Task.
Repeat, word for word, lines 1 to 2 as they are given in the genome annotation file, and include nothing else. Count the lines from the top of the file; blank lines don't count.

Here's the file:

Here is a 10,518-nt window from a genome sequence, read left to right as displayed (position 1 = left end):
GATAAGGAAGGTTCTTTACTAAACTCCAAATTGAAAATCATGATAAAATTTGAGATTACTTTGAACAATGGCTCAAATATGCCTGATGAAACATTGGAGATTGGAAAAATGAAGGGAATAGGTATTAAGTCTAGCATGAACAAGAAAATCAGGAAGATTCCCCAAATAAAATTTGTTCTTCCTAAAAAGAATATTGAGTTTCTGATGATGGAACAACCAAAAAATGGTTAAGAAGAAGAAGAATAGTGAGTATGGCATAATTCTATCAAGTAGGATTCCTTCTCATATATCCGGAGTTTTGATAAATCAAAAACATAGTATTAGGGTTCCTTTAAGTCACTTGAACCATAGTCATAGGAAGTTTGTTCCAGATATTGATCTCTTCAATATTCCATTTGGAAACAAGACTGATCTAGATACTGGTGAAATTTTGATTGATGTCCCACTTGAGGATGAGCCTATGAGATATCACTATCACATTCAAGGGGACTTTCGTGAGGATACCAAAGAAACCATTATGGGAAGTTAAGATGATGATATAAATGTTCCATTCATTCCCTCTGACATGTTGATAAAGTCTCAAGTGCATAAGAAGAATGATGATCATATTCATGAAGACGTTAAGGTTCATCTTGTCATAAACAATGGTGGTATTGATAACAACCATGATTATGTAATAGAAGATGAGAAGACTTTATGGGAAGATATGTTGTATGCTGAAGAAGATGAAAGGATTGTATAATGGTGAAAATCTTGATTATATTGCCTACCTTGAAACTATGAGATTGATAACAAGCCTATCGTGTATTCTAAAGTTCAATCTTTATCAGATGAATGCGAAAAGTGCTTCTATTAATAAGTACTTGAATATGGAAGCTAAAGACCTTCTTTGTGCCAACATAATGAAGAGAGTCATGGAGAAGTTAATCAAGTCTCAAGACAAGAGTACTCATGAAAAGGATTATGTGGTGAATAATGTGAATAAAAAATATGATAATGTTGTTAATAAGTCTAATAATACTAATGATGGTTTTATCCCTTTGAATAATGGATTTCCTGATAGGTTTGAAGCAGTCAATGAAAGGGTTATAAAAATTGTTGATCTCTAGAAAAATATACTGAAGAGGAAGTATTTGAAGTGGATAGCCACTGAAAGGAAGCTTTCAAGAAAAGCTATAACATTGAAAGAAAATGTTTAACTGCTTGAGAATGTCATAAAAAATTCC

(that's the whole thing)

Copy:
Here is a 10,518-nt window from a genome sequence, read left to right as displayed (position 1 = left end):
GATAAGGAAGGTTCTTTACTAAACTCCAAATTGAAAATCATGATAAAATTTGAGATTACTTTGAACAATGGCTCAAATATGCCTGATGAAACATTGGAGATTGGAAAAATGAAGGGAATAGGTATTAAGTCTAGCATGAACAAGAAAATCAGGAAGATTCCCCAAATAAAATTTGTTCTTCCTAAAAAGAATATTGAGTTTCTGATGATGGAACAACCAAAAAATGGTTAAGAAGAAGAAGAATAGTGAGTATGGCATAATTCTATCAAGTAGGATTCCTTCTCATATATCCGGAGTTTTGATAAATCAAAAACATAGTATTAGGGTTCCTTTAAGTCACTTGAACCATAGTCATAGGAAGTTTGTTCCAGATATTGATCTCTTCAATATTCCATTTGGAAACAAGACTGATCTAGATACTGGTGAAATTTTGATTGATGTCCCACTTGAGGATGAGCCTATGAGATATCACTATCACATTCAAGGGGACTTTCGTGAGGATACCAAAGAAACCATTATGGGAAGTTAAGATGATGATATAAATGTTCCATTCATTCCCTCTGACATGTTGATAAAGTCTCAAGTGCATAAGAAGAATGATGATCATATTCATGAAGACGTTAAGGTTCATCTTGTCATAAACAATGGTGGTATTGATAACAACCATGATTATGTAATAGAAGATGAGAAGACTTTATGGGAAGATATGTTGTATGCTGAAGAAGATGAAAGGATTGTATAATGGTGAAAATCTTGATTATATTGCCTACCTTGAAACTATGAGATTGATAACAAGCCTATCGTGTATTCTAAAGTTCAATCTTTATCAGATGAATGCGAAAAGTGCTTCTATTAATAAGTACTTGAATATGGAAGCTAAAGACCTTCTTTGTGCCAACATAATGAAGAGAGTCATGGAGAAGTTAATCAAGTCTCAAGACAAGAGTACTCATGAAAAGGATTATGTGGTGAATAATGTGAATAAAAAATATGATAATGTTGTTAATAAGTCTAATAATACTAATGATGGTTTTATCCCTTTGAATAATGGATTTCCTGATAGGTTTGAAGCAGTCAATGAAAGGGTTATAAAAATTGTTGATCTCTAGAAAAATATACTGAAGAGGAAGTATTTGAAGTGGATAGCCACTGAAAGGAAGCTTTCAAGAAAAGCTATAACATTGAAAGAAAATGTTTAACTGCTTGAGAATGTCATAAAAAATTCC